Who Has More Rights Trustee or the Beneficiary? – Overview
Comparing a beneficiary and a trustee for any particular trust takes work to determine who has more rights. Both of them have different responsibilities, power, and roles.
A trustee can administer the entire trust and manage the affairs. They are also supposed to act in the best interest of the beneficiaries. However, a beneficiary needs more control over trust management. They are always entitled to receive their allocated funds.
General Rights of a Trustee
Here are some general rights of a trustee –
- They have the power to hold, connect, and retain trust.
- A trustee has the power to deposit and invest trust funds.
- As a trustee, you can accept additions to the trust property.
- A trustee can control, manage, decide, exchange, improve, partition, or abandon the trust property.
- They can mortgage, encumber, or pledge a trust property.
- As a trustee, you can borrow money for your trust, which can be repaid later from the trust itself.
- You can insure the trust property against any loss or damage.
- You have all the legal titles t the trust, and you are able to enforce different legal rights over the assets.
- You are entitled to hire investment advisors, attorneys, accountants, auditors, or other agents to assist the trustee in performing all the administrative work.
General Rights of a Beneficiary
Here are some general rights of a beneficiary:
- A beneficiary should receive a copy of the trust document.
- They have the right to get timely distributions, as per the terms of the trust.
- If they want, they can challenge the accountings.
- They can write a petition to suspend or remove their trustee if they violate any terms and conditions of the trust.
- Beneficiaries may not be able to manage or control their trust, but they must be informed about all the details of their trust.
- They should know all the financial affairs of their trust, including expenses, income, and distribution.
Can a Trustee Override a Beneficiary?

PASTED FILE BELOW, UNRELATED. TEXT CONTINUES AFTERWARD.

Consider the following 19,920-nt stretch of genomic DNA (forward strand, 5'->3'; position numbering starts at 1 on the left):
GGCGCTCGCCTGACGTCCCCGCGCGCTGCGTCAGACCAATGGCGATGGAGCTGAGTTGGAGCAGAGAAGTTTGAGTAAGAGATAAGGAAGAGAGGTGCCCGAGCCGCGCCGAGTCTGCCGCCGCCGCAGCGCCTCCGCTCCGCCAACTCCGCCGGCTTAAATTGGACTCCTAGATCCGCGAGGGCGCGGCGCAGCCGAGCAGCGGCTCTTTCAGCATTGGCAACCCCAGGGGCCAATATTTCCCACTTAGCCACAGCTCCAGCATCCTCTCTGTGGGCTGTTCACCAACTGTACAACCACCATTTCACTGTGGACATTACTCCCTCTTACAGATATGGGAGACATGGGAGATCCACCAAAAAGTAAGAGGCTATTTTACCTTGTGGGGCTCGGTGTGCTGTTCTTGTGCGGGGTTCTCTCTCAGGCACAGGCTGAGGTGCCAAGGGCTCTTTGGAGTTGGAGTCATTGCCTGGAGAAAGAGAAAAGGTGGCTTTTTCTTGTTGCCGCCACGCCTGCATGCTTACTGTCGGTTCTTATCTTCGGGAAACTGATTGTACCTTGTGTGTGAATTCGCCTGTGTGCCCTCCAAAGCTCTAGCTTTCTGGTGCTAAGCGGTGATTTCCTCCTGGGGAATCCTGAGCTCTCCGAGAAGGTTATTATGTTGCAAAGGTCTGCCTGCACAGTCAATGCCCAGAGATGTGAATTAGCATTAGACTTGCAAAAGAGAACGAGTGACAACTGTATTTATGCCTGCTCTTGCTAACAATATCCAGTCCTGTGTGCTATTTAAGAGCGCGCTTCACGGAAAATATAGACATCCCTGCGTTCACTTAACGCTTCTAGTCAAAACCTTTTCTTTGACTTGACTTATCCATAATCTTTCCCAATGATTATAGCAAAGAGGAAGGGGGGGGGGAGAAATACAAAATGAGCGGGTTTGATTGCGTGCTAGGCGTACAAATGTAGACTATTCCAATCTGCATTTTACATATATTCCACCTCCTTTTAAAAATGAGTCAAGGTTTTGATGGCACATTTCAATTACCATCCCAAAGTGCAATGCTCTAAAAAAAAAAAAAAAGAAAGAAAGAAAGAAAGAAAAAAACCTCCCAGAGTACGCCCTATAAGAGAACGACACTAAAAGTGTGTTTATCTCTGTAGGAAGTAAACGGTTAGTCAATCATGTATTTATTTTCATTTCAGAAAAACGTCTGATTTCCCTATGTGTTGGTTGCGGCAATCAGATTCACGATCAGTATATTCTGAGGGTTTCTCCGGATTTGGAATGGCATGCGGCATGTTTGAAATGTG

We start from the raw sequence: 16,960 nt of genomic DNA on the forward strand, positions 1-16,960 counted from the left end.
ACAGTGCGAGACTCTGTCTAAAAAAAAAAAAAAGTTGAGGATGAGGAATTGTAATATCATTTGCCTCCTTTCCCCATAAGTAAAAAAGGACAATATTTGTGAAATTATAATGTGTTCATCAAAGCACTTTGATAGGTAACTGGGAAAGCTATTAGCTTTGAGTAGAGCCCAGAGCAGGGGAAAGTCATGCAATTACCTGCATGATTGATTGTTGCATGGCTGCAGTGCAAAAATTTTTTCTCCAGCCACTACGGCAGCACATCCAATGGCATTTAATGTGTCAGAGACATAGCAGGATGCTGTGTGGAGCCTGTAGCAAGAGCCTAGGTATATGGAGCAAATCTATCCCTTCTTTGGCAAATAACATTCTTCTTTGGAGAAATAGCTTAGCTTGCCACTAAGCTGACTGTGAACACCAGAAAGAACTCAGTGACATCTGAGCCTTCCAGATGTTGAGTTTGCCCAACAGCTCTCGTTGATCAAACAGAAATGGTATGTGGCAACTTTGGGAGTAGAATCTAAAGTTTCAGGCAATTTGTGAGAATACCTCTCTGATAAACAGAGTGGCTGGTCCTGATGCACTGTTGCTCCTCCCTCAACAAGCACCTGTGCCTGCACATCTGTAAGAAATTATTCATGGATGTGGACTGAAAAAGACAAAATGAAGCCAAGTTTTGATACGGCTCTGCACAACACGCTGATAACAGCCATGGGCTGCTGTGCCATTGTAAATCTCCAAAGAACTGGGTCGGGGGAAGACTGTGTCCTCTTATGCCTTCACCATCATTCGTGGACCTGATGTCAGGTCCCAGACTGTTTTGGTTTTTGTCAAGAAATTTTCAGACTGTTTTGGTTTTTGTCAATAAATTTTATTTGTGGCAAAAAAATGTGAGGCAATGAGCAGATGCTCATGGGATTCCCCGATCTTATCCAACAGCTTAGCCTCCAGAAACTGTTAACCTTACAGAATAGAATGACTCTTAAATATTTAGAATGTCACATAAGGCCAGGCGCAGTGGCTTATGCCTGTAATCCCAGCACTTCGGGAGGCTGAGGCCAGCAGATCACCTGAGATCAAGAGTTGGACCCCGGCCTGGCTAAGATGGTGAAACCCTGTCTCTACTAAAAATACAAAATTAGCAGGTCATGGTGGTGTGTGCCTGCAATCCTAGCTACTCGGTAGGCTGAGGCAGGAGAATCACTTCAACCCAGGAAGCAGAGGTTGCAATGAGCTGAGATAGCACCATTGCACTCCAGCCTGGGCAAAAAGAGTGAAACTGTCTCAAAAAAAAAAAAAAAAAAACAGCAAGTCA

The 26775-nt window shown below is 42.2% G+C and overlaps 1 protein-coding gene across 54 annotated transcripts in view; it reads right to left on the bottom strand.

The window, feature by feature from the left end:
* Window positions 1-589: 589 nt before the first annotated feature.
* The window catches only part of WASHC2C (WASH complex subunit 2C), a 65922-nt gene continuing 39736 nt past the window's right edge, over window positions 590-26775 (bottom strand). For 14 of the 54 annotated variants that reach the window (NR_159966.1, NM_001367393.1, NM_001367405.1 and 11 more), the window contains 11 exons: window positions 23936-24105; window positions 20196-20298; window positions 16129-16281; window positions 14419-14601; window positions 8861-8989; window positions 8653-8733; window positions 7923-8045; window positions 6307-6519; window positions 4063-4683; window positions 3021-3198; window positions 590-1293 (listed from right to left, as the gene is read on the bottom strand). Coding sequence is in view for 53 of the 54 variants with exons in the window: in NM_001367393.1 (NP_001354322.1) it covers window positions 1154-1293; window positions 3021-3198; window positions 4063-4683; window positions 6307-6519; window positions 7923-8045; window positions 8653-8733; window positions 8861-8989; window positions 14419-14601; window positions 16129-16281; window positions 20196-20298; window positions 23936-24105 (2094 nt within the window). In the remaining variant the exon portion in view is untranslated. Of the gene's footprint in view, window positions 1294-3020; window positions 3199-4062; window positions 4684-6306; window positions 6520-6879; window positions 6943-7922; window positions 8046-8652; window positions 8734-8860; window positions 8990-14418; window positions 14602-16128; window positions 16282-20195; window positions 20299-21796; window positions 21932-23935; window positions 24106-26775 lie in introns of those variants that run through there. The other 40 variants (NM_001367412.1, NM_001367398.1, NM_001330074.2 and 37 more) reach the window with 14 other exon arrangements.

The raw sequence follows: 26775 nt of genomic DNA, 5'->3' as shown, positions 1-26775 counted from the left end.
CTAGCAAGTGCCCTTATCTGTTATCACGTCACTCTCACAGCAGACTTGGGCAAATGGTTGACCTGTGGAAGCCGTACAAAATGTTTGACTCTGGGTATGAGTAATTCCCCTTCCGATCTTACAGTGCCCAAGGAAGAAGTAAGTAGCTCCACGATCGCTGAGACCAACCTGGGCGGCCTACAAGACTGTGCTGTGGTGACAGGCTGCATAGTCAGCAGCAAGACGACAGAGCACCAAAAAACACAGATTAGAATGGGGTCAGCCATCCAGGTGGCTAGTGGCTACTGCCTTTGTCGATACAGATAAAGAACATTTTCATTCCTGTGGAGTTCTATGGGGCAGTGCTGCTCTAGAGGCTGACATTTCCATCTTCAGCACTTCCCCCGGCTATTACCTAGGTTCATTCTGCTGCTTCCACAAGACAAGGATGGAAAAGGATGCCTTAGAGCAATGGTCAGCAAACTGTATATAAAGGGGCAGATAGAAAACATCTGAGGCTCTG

When a beneficiary requests something not under the terms of the trust, a trustee has the power to override the beneficiary. According to California Probate Code § 16000, a trustee should administer and manage the trust as per the terms and conditions of their trust instrument. It gives them a right to disagree with the beneficiary when they disagree with any outlined terms in the trust. A trustee can avoid the beneficiary’s wishes if they are violating the terms and conditions of the trust.
However, if the terms and conditions of some trusts are unambiguous and complicated, a trustee can always seek help from legal counsel. They must consult legal counsel before making a decision. A trustee can also file a petition to the probate court for assistance if they can not resolve the ambiguity without the beneficiary’s help.
Can a Beneficiary Override a Trustee?
Generally, a beneficiary can only override a trustee when they cannot maintain the terms and conditions of the trust instrument. They will have the power to override if the trustee violates any trust terms or cannot fulfill the fiduciary responsibilities.
Generally, a beneficiary does not have the right to do anything against the trustee, even if they disagree with the trustee’s decisions. However, they have the legal right to remove or suspend the trustee if they are abusing their power or using the trust for personal gain.
How can a Beneficiary or a Trustee Protect Themselves?
A trustee or a beneficiary can always seek assistance from a trust attorney. An experienced trust attorney can help them to protect themselves and lead the best way to take the next step.
A lawyer can guide a trustee to understand their responsibilities and make them aware of all their trust instruments and obligations. A new trustee can seek guidance from their attorney to avoid complications and troubles. This way, a trustee can ensure to fulfill all the necessary requirements of their position and avoid making any mistakes.
When a beneficiary files any dispute about the trustee, the attorney can not take any decision immediately. A probate attorney always observes and reviews the trustee’s actions first. They can only help the beneficiary to sue or remove the trustee in case of any misconduct or major irresponsibility.
Appointing an expert and an efficient attorney can always make the journey smoother for both the trustee and beneficiary. An attorney can guide them through every step, help them avoid any complications, and prevent them from making any mistakes.
A trustee and a beneficiary both have major roles and responsibilities. Both have to work according to the terms and conditions of the trust. When one of them violates the legal terms of their trust it gives the other person a right to override. A trustee and a beneficiary should work together and seek help from their personal attorney to avoid making mistakes and meet their requirements.